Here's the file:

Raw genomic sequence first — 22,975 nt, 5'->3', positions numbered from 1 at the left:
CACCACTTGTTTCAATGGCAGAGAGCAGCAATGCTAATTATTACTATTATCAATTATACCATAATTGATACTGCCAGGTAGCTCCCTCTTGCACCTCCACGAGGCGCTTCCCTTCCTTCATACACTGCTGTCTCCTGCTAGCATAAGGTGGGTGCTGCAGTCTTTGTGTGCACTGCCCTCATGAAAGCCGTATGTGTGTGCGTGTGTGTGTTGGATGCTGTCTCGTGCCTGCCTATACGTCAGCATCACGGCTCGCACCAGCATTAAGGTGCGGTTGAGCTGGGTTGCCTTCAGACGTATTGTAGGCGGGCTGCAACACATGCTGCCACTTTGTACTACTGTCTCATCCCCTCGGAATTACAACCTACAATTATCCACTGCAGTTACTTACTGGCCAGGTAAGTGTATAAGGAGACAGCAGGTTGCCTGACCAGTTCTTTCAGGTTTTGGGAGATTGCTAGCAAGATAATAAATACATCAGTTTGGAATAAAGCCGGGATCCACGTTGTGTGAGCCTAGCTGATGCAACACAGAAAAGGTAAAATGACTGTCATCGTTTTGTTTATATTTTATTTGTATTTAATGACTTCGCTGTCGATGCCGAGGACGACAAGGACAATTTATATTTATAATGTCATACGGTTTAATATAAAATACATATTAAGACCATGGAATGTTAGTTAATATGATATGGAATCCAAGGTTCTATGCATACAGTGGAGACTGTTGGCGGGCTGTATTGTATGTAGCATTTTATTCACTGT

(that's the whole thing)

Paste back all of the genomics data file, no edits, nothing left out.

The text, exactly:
Raw genomic sequence first — 22,975 nt, 5'->3', positions numbered from 1 at the left:
CACCACTTGTTTCAATGGCAGAGAGCAGCAATGCTAATTATTACTATTATCAATTATACCATAATTGATACTGCCAGGTAGCTCCCTCTTGCACCTCCACGAGGCGCTTCCCTTCCTTCATACACTGCTGTCTCCTGCTAGCATAAGGTGGGTGCTGCAGTCTTTGTGTGCACTGCCCTCATGAAAGCCGTATGTGTGTGCGTGTGTGTGTTGGATGCTGTCTCGTGCCTGCCTATACGTCAGCATCACGGCTCGCACCAGCATTAAGGTGCGGTTGAGCTGGGTTGCCTTCAGACGTATTGTAGGCGGGCTGCAACACATGCTGCCACTTTGTACTACTGTCTCATCCCCTCGGAATTACAACCTACAATTATCCACTGCAGTTACTTACTGGCCAGGTAAGTGTATAAGGAGACAGCAGGTTGCCTGACCAGTTCTTTCAGGTTTTGGGAGATTGCTAGCAAGATAATAAATACATCAGTTTGGAATAAAGCCGGGATCCACGTTGTGTGAGCCTAGCTGATGCAACACAGAAAAGGTAAAATGACTGTCATCGTTTTGTTTATATTTTATTTGTATTTAATGACTTCGCTGTCGATGCCGAGGACGACAAGGACAATTTATATTTATAATGTCATACGGTTTAATATAAAATACATATTAAGACCATGGAATGTTAGTTAATATGATATGGAATCCAAGGTTCTATGCATACAGTGGAGACTGTTGGCGGGCTGTATTGTATGTAGCATTTTATTCACTGT